Michigan State University
Michigan State University
Department of Theatre
Michele Root-Bernstein
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MICHELE ROOT-BERNSTEIN

Michele Root-Bernstein HeadshotAssistant Professor
Creative Imagination

Michele Root-Bernstein studies creative imagination across the arts and sciences, with particular attention to the thinking skills common to all disciplines. She is co-author with Robert Root-Bernstein of Sparks of Genius, The Thirteen Thinking Tools of the World's Most Creative People (Houghton Mifflin, 1999). Together, Bob and Michele lecture and consult widely on thinking tools, creative process, polymathy, and arts as the 4th “R” in education.

Dance and body thinking provide Michele an important focus for her process-oriented approach to trans-disciplinary learning and creating. Over the past decade she has worked with dance educator Diane Newman and her advanced composition class at the Happendance School in Okemos, Michigan and with Lynnette Overby, Professor of Dance at Michigan State University, on various workshops and related projects. As Kennedy Center Teaching Artists, Michele and Lynnette co-present the workshop, “Thinking Tools and the Multi-Disciplinary Imagination: Exploring Abstraction in Haiku and Dance,” as part of the Kennedy Center’s Partner’s in Education Program. To book, write Michele at rootber3@msu.edu)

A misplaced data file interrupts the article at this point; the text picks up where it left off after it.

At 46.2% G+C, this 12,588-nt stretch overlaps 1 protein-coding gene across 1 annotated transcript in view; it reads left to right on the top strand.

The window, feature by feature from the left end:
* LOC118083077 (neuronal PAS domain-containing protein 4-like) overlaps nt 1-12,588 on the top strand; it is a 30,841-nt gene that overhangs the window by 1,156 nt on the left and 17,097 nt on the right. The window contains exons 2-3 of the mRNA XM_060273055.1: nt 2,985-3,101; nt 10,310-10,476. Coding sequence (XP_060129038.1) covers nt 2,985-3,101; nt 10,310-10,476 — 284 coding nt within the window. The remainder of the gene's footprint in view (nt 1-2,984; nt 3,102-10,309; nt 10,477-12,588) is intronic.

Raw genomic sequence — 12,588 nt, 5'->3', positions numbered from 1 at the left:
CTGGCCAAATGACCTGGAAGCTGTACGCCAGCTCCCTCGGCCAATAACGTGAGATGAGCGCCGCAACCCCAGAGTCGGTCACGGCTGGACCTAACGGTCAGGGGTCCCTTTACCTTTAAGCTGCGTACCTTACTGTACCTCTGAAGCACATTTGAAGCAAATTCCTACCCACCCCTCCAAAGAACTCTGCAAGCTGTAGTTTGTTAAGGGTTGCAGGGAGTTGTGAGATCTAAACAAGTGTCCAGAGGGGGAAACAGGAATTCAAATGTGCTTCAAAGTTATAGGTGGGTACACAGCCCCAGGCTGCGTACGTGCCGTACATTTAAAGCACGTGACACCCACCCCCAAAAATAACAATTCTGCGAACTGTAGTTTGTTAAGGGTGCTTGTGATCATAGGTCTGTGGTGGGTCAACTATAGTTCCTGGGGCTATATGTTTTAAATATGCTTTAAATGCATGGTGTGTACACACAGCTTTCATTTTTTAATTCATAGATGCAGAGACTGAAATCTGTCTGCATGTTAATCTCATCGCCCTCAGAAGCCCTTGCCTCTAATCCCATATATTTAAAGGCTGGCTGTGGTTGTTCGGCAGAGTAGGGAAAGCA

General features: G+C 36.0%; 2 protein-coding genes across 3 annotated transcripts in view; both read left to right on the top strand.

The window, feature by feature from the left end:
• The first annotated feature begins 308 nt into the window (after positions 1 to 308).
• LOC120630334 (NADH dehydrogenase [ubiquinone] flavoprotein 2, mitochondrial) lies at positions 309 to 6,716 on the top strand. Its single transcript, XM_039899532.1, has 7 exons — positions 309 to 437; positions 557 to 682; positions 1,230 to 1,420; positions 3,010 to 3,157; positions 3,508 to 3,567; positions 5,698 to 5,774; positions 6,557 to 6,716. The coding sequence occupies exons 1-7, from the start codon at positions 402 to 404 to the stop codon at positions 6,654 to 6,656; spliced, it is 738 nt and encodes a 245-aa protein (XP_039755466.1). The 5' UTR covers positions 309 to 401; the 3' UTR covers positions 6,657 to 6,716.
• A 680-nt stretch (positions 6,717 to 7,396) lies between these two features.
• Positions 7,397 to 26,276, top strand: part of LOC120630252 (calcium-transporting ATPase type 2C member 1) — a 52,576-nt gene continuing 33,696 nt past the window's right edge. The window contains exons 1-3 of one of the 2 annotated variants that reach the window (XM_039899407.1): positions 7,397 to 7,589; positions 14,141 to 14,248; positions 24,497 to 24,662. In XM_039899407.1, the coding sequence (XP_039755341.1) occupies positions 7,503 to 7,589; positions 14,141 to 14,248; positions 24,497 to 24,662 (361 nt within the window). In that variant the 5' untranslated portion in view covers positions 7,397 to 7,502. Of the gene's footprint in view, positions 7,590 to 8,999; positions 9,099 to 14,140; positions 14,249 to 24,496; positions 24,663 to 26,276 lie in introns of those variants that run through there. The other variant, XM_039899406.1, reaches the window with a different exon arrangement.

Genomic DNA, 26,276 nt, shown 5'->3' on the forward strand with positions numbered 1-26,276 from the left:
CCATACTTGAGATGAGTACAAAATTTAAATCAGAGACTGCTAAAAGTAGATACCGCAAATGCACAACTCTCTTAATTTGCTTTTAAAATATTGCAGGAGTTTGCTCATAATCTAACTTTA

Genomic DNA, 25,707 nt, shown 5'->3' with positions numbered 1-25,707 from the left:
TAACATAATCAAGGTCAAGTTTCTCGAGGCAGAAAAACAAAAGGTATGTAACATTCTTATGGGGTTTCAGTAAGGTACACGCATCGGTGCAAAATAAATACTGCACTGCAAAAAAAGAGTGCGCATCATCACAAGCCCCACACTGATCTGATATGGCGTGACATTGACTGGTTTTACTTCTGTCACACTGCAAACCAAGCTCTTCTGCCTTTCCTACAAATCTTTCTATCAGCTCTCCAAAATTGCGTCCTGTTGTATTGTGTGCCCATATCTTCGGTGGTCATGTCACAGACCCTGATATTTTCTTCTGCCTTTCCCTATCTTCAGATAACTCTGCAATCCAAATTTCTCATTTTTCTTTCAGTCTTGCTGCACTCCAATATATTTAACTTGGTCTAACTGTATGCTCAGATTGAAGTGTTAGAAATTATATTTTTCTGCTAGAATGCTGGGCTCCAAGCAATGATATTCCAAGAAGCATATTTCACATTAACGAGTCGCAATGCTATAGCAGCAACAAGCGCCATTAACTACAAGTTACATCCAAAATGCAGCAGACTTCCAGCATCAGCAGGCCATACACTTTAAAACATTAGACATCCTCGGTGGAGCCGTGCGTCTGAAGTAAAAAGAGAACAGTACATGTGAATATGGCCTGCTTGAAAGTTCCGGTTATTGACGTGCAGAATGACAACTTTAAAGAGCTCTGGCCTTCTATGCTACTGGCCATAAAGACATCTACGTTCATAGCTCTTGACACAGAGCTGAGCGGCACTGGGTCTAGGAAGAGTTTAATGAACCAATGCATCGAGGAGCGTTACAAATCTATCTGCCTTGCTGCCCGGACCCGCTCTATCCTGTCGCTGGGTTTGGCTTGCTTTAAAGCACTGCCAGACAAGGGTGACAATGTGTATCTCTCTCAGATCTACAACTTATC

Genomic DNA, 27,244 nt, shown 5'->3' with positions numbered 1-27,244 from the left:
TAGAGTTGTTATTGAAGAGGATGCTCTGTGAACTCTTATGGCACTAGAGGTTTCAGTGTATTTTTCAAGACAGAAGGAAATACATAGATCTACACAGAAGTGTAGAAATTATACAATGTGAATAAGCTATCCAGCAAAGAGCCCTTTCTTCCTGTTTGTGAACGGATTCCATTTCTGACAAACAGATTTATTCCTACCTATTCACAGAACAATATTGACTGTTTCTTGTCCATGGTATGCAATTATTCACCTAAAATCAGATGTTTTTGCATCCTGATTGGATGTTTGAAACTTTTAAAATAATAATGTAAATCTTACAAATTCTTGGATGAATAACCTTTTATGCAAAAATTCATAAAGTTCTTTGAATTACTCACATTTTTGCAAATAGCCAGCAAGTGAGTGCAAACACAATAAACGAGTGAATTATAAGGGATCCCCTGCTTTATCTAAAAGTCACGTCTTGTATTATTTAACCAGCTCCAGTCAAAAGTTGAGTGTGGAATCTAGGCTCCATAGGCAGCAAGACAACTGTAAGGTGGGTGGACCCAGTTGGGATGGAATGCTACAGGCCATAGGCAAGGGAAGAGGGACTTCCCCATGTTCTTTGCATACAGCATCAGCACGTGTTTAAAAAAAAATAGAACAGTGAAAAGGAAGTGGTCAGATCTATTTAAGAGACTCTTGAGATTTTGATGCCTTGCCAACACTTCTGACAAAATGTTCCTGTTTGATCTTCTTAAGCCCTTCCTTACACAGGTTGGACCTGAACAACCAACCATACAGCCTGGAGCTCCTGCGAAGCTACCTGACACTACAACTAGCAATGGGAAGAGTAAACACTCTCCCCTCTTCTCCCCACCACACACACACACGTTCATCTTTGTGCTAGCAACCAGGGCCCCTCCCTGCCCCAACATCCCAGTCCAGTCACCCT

Michele is currently a member of an interdisciplinary research group at Michigan State University interested in cultural creativity. As part of that team she received a Faculty Incentive Grant in 2008 for the research project, Art Class and the High-Tech Entrepreneur: Is There a Connection?Other current research and writing focuses on the invention of imaginary worlds in childhood and adulthood.

In addition, Michele has written about the history of popular theater in eighteenth-century France. As part of her own trans-disciplinary learning and creating, she also publishes personal essays and haiku. Michele received a B.A. from the University of Pennsylvania in 1975 and, as a Danforth scholar, a Ph.D. in history from Princeton University in 1981.